Modifying the WLM configuration - Amazon Redshift
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Modifying the WLM configuration

The easiest way to modify the WLM configuration is by using the Amazon Redshift console. You can also use the Amazon CLI or the Amazon Redshift API.

When you switch your cluster between automatic and manual WLM, your cluster is put into pending reboot state. The change doesn't take effect until the next cluster reboot.

For detailed information about modifying WLM configurations, see Configuring Workload Management in the Amazon Redshift Management Guide.

Migrating from manual WLM to automatic WLM

To maximize system throughput and use resources most effectively, we recommend that you set up automatic WLM for your queues. Consider taking the following approach to set up a smooth transition from manual WLM to automatic WLM.

To migrate from manual WLM to automatic WLM and use query priorities, we recommend that you create a new parameter group, and then attach that parameter group to your cluster. For more information, see Amazon Redshift Parameter Groups in the Amazon Redshift Management Guide.


To change the parameter group or to switch from manual to automatic WLM requires a cluster reboot. For more information, see WLM dynamic and static configuration properties.

Let's take an example where there are three manual WLM queues. One each for an ETL workload, an analytics workload, and a data science workload. The ETL workload runs every 6 hours, the analytics workload runs throughout the day, and the data science workload can spike at any time. With manual WLM, you specify the memory and concurrency that each workload queue gets based on your understanding of the importance of each workload to the business. Specifying the memory and concurrency is not only hard to figure out, it also results in cluster resources being statically partitioned and thereby wasted when only a subset of the workloads is running.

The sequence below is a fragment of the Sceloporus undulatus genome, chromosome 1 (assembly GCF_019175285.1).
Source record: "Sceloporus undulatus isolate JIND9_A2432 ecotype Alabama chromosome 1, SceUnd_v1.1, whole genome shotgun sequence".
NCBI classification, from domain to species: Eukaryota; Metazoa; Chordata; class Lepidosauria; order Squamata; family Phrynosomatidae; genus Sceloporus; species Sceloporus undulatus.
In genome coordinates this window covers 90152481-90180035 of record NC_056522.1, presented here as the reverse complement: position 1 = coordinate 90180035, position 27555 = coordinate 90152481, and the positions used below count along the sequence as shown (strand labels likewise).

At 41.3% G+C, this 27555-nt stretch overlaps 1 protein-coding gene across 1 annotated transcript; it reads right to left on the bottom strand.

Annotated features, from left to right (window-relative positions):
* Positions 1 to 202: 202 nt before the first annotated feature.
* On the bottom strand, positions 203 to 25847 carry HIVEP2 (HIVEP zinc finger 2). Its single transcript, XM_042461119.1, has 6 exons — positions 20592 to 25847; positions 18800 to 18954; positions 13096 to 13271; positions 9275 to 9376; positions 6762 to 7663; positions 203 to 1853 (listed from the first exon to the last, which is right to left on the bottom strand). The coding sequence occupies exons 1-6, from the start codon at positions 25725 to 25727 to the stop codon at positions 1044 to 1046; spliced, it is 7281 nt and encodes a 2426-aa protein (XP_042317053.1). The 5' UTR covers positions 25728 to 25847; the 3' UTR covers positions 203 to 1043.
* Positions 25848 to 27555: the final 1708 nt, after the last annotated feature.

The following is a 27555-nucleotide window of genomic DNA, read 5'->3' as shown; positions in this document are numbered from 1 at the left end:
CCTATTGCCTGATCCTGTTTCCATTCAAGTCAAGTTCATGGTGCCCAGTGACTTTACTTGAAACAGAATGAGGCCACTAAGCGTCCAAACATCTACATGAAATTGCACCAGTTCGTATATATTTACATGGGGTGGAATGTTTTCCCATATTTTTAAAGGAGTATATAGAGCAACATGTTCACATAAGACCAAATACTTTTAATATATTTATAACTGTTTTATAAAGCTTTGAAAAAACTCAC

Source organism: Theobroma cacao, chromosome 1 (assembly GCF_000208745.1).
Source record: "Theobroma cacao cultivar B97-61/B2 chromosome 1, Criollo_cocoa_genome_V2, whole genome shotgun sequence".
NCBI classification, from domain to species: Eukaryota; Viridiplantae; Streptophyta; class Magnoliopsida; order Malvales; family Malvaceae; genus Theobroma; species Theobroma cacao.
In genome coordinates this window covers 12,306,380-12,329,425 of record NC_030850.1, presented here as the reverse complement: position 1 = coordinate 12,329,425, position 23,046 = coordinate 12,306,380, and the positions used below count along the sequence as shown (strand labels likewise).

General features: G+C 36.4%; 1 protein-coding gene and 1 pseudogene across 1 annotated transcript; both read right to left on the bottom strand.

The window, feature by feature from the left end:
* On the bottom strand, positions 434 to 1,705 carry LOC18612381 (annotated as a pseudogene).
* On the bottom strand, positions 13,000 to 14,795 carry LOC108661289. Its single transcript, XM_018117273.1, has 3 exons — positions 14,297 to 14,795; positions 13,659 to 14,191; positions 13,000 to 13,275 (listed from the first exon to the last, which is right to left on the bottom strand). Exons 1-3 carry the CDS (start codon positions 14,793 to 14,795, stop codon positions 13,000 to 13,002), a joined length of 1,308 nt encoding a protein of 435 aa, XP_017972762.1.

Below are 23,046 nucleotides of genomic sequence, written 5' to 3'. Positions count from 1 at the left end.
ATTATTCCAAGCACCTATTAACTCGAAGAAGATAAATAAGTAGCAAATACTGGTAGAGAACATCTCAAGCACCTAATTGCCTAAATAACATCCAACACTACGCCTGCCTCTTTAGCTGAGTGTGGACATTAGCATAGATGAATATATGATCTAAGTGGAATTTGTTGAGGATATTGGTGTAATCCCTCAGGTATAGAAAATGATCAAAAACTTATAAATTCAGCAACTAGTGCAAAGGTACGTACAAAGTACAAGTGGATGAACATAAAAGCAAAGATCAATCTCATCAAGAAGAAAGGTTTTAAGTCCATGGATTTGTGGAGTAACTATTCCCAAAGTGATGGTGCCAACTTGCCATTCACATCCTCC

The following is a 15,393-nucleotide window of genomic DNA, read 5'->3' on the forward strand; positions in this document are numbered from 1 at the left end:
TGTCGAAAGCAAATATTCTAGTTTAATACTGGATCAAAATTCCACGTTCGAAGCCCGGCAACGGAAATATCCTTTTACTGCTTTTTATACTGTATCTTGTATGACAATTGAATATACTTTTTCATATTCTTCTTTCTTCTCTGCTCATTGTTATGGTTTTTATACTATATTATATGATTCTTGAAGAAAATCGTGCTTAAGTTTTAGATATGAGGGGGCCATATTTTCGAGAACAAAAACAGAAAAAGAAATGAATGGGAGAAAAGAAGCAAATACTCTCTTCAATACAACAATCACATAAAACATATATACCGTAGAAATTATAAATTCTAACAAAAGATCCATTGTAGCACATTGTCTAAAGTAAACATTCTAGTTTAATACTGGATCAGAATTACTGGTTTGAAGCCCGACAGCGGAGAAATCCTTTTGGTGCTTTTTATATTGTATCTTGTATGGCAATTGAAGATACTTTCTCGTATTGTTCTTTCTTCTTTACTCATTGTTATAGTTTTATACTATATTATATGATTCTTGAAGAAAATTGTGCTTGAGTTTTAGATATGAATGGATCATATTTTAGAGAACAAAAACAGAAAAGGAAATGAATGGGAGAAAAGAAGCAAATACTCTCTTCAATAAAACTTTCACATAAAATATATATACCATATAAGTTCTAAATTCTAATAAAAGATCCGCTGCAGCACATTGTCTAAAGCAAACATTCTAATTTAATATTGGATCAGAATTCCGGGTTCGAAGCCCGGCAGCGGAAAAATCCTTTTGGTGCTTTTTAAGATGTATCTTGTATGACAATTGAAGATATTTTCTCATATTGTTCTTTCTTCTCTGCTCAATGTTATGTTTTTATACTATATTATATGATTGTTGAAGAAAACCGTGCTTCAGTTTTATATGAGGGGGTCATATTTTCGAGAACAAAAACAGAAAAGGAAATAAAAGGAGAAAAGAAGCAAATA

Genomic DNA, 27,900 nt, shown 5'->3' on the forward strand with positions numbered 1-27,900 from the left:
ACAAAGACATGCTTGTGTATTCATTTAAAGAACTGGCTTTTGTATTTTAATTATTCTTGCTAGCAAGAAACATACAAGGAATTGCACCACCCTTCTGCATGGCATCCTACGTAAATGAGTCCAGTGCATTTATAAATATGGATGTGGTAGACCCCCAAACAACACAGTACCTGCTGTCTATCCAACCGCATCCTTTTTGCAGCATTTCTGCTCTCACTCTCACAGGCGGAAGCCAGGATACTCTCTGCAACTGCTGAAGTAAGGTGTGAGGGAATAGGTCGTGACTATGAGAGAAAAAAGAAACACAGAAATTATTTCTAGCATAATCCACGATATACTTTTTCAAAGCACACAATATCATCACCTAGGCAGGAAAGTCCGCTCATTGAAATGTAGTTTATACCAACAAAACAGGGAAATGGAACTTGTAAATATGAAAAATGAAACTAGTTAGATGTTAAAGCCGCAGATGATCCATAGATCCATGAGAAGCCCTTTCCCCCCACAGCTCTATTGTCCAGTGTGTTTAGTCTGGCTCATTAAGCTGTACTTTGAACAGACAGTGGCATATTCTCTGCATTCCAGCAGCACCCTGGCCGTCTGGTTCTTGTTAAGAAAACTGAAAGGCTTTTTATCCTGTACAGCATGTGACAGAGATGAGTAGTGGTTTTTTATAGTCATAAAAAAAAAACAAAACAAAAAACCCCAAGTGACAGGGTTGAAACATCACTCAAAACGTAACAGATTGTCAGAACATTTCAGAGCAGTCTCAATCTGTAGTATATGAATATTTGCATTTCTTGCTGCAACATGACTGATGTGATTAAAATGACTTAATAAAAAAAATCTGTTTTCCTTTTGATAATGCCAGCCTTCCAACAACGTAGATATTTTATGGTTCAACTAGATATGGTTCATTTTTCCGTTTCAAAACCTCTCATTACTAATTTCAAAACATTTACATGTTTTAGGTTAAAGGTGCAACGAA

You can use automatic WLM with query priorities to indicate the relative priorities of the workloads, avoiding the preceding issues. For this example, follow these steps:

  • Create a new parameter group and switch to Auto WLM mode.

  • Add queues for each of the three workloads: ETL workload, analytics workload, and data science workload. Use the same user groups for each workload that was used with Manual WLM mode.

  • Set the priority for the ETL workload to High, the analytics workload to Normal, and the data science to Low. These priorities reflect your business priorities for the different workloads or user groups.

  • Optionally, enable concurrency scaling for the analytics or data science queue so that queries in these queues get consistent performance even when the ETL workload is running every 6 hours.

With query priorities, when only the analytics workload is running on the cluster, it gets the entire system to itself. This yields high throughput with better system utilization. However, when the ETL workload starts, it gets the right of the way since it has a higher priority. Queries running as part of the ETL workload get priority during admission, in addition to preferential resource allocation after they are admitted. As a consequence, the ETL workload performs predictably regardless of what else might be running on the system. The predictable performance for a high priority workload comes at the cost of other, lower priority workloads that run longer either because their queries are waiting behind more important queries to complete. Or, because they are getting a smaller fraction of resources when they are running concurrently with higher priority queries. The scheduling algorithms used by Amazon Redshift facilitate that the lower priority queries do not suffer from starvation, but rather continue to make progress albeit at a slower pace.

  • The timeout field is not available in automatic WLM. Instead, use the QMR rule, query_execution_time. For more information, see WLM query monitoring rules.

  • The QMR action, HOP, is not applicable to automatic WLM. Instead, use the change priority action. For more information, see WLM query monitoring rules.

  • Clusters use automatic WLM and manual WLM queues differently, which can lead to confusion with your configurations. For example, you can configure the priority property in automatic WLM queues but not in manual WLM queues. As such, avoid mixing automatic WLM queues and manual WLM queues within a parameter group. Instead, create a new parameter group when migrating to automatic WLM.